JetBlue 1_edited

I’ve been telling people that if American Airlines follows Delta’s and United Airlines‘ unpopular move of changing their frequent flier program of earning miles based on ticket price rather than distance flown, that the big winner is going to be JetBlue. After all, the only thing that prevents frequent fliers like me from flying the New York-based airline (and Virgin America & Southwest) more often, is that it’s too difficult to give up American’s frequent flier perks like double miles, free access to more legroom, first class check-in, priority boarding, inexpensive upgrades, free checked bags, etc.

But today’s JetBlue announcement, revealed that that they plan on “increasing the number of seats on its A320 fleet as part of a major cabin refresh (meaning a lot less legroom)” and that “beginning in the first half of 2015, customers will be able to choose between three branded fare bundle options. The first of these will be designed for customers who do not plan to check a bag (meaning they will be charging to check your bag).” Guess this means there will be nothing truly special about them.

Most of the airline industry speculated this was going to happen when JetBlue didn’t renew CEO David Barger’s contract. He’s out come February and current president Robin Hayes is in. The reason why is that it’s believed he didn’t give the airline’s investors what they wanted…which was even more money.

One reason why everyone else loved flying JetBlue was that they had the most spacious economy class seats in the skies with 34 inches of seat pitch compared to the 31 inches that most of the other airlines offered. FYI: Pitch is defined as the distance between the same position in two consecutive rows. Although I rarely check a bag, I know others loved the fact that their first checked bag was free.

With today’s announcement, you can bet I won’t be touting JetBlue like I used to and I’m not alone. Mashable has a great headline for this story: “JetBlue adding bag fees, cutting legroom, breaking hearts”.

Even though I’m not a JetBlue loyalist, my heart is broken, too. If American Airlines goes to the dark side, it’s time for me to jump on the Southwest and Virgin America bandwagon.

Updated: JetBlue’s PR sent me a note with the info-graphic below and a link to their blog post that they recently wrote highlighting seat pitch and living space.

You can read JetBlue’s full press release here: JetBlue’s Plan to Drive Shareholder Returns Through Differentiated Product and Service.

6 Comments On "JetBlue to Charge Baggage Fees and Pack More Seats In"
  1. Joshua Katt|

    Jet Blue = now Douche Bags like almost everyone else.

  2. Steven Lomperis|

    Yes, I guess the industry’s true loyalty is to their “shareholders”, not their customers, and most of these are PE or Hedge Fund boys who don’t even fly on JetBlue. It’s rare to encounter an industry with such utter contempt for their customer base. But now that JetBlue is a grade B carrier like American or Delta, there’s really no reason to fly on them, so it’s my sincere hope that this revenue strategy backfires and their profits and stock price tank.

  3. Cynthia|

    I have been a champion of JetBlue since they began, but this is a game changer.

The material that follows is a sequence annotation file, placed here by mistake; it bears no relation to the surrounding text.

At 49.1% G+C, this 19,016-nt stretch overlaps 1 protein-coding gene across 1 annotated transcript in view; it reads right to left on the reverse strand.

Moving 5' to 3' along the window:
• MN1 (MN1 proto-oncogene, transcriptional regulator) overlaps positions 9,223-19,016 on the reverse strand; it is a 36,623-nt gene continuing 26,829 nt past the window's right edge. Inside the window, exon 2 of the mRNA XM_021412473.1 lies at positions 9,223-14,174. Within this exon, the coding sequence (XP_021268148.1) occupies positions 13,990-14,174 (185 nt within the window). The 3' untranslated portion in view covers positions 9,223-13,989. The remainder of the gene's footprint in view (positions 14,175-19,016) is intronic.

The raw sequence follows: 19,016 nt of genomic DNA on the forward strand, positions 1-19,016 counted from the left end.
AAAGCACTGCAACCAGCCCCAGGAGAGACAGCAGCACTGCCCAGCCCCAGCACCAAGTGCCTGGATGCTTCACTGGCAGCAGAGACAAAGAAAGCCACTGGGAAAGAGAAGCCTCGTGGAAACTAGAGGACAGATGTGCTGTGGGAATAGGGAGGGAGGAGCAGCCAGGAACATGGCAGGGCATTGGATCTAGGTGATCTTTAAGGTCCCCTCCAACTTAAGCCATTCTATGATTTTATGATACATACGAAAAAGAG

No longer the first bag free? Very disappointing!! I flew them twice round-trip just
    last week.

  4. Kathy|

    Shrinking legroom and a diminished seat-pitch doesn’t sound very “refreshing” to me. And the “fare bundle options” touted just seem like Jet Blue is softening customers up for the inevitable baggage charges other competitors have already implemented. Too bad! I have enjoyed flying with Jet Blue, but these changes will make them just like the rest of the crowd. I think they’ve gone from Jet Blue to Jet Blew-it!

  5. Steve|

    Definitely agree with Cynthia and Kathy. We’ve been jetBlue folks from day one (out of OAK and SFO). Mainly to New York and Boston (schedules to IAD diminished and became useless years back). This is the end. And to think that I’ve been about their best salesperson all these years!! I have to believe that this makes money in the short-term and in the long-term will lead to the same kind of decline that put other airlines that have over-reached in significant trouble. It’s exactly folks like us (retirees with time and some discretionary cash) that all airlines have definitely tossed aside. They are probably right in terms of making money to concentrate on business travellers and high worth travellers (the latter not applying to jetBlue or SW but the others). We have limited our air travel already in the last few years because everything has become so uncomfortable. Throw extra charges in and the (former) relative comfort of jetBlue becomes totally unattractive.

  6. Florida Bapa|

    J B no longer gives a rebate after they lower fares to fill the plane. This began about a year ago with no announcement. Since then I noticed that they start with HIGH fares when they first open a flight, and drop fares later to fill the plane. Now with no rebate for fare reduction it is win,win,win,win,win,win for J B and a six part loss for passengers,(lower gas prices, more seats, thinner seats, no rebates, higher prices, baggage fees) All in all…J B is now just another airline! Remember Eastern , North East, Mohawk, Pan Am etc. We are in the age of the “Fewopoly.” Monopolies are illegal. Fewopolies are cash cows.

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